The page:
A Tribute from the Hearts to Dr. Maheshbhai Mehta Viswanath and Mona Khaitan, Wellesley, MA

An appropriate question to ask is what set Maheshbhai apart from other men[1] of intellect and vision? Practically, all people have some vision of what they would like to see accomplished in their lifetime. So why does a simple unassuming son of Bharat succeed while other viewpoints evaporate at some point. With few economic resources, how does a man build a big organization like Vishwa Hindu Parishad of America of national and international impact? How does he manage to rally so many people to this cause? How does he convince the Hindu diaspora of intellectual giants who find it even difficult to agree on anything trivial like the color of a wall? Did he use force and a stick to find common ground? How come young people flocked to him instead of running for the normal entertainment giving up their precious weekends? And the most important question is why were people willing to do what he asked without the slightest hesitation?

So, this enigma was Maheshbhai. With God’s blessing, with Ragibahen at his side, he accomplished what seems larger than life. When he spoke whether personally or in groups, he had an impact. His voice was soft but had the ability to convince. There was an invisible force that rallied people around his ideas. It was difficult to ruffle him. On one occasion, I had invited him to speak to what was expected to be a large group on the topic of Dharma. Unfortunately, the turnout was very low with only five people in attendance including me. That had not the slightest impact on Maheshbhai. He proceeded to carry on the full presentation as if the venue was full. In contrast, a so-called Mahatma we had invited refused to give a presentation at an early morning 7 o’clock convention gathering in Detroit because of thin attendance.

Our scriptures provide the answer of where the power of speech comes from. Of the four vanis (sound), para vani is Unmanifest sound, pashyanti is where the sound becomes manifest with name and form combined, madhyama vani is where name and form have become separated in the form of thoughts, unspoken, and confined to the realms of the mind, and of course vaikhari vani is the everyday spoken language where names and forms are fully separated. The normal population mainly resides and uses the vaikhari and madhyama vani. It is the siddhas that have gone beyond everyday sound that operate from the pashyanti vani. Here whatever is said has the power to manifest in the relative world, hence the powerful blessings and curses of the Rishis and Munis. One who operates in pashyanti vani sees visions materialize. Maheshbhai spoke from the source of pashyanti and this was the secret of his success in his undertakings. Unknown to us, we had a siddha working amongst us which we now realize has left for the next abode.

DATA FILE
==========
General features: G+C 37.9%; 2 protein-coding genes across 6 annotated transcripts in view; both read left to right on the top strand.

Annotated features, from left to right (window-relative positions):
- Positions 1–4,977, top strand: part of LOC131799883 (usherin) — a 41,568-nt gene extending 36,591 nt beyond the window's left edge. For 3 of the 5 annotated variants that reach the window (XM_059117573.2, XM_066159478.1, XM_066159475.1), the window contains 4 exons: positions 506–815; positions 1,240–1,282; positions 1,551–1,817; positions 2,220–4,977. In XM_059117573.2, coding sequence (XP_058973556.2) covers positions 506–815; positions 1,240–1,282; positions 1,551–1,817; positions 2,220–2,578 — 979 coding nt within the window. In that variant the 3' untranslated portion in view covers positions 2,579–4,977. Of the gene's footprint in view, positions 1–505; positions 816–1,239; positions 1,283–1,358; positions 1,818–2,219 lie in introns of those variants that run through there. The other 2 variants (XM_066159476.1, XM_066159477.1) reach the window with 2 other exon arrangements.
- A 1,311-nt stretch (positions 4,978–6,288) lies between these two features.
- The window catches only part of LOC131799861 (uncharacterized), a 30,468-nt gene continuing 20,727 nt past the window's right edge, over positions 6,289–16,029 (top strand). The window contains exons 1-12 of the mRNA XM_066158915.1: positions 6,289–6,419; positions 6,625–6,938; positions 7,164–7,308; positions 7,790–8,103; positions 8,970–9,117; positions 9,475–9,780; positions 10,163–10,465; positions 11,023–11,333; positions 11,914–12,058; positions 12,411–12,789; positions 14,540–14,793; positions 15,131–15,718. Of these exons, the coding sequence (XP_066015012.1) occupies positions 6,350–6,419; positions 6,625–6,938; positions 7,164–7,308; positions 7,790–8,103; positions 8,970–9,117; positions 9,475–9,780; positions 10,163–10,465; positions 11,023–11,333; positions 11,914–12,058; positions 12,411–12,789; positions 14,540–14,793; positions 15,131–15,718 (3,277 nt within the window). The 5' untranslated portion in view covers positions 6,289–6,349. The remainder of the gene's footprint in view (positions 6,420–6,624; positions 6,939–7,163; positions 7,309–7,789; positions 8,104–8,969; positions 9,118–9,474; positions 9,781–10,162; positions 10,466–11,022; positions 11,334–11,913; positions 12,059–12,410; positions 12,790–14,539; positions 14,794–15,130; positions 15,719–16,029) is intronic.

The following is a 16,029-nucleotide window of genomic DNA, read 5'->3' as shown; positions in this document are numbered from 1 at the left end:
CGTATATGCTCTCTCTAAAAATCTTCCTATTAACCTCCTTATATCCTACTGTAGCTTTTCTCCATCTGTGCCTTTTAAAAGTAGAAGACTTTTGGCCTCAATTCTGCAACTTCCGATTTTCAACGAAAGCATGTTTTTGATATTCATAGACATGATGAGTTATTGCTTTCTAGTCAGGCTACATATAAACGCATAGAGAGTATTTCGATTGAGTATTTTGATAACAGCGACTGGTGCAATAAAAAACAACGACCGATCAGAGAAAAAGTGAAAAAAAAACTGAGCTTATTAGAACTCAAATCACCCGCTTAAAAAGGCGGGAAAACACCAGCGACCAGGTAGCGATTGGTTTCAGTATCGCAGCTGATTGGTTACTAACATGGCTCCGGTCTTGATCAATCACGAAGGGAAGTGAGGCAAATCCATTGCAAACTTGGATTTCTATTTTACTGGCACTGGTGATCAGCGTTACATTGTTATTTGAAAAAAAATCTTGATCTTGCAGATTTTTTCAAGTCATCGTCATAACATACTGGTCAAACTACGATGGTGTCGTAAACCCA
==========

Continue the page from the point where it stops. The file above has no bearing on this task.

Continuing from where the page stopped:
1. Men refers to both men and women of all ages without regard to race, color, or other manifestations.

Dr. Mona and Vishwanath Khaitan are long time supporters of VHPA. Mona Ji’s maternal grandparent’s house in Prayagraj was donated to VHP. Her parents were family friends of Sw. Ashok Singhal Ji and Sw. Rajju Bhaiya (former Sarsanghchalak.) She is the president of Merrimack Valley, NH chapter of VHPA.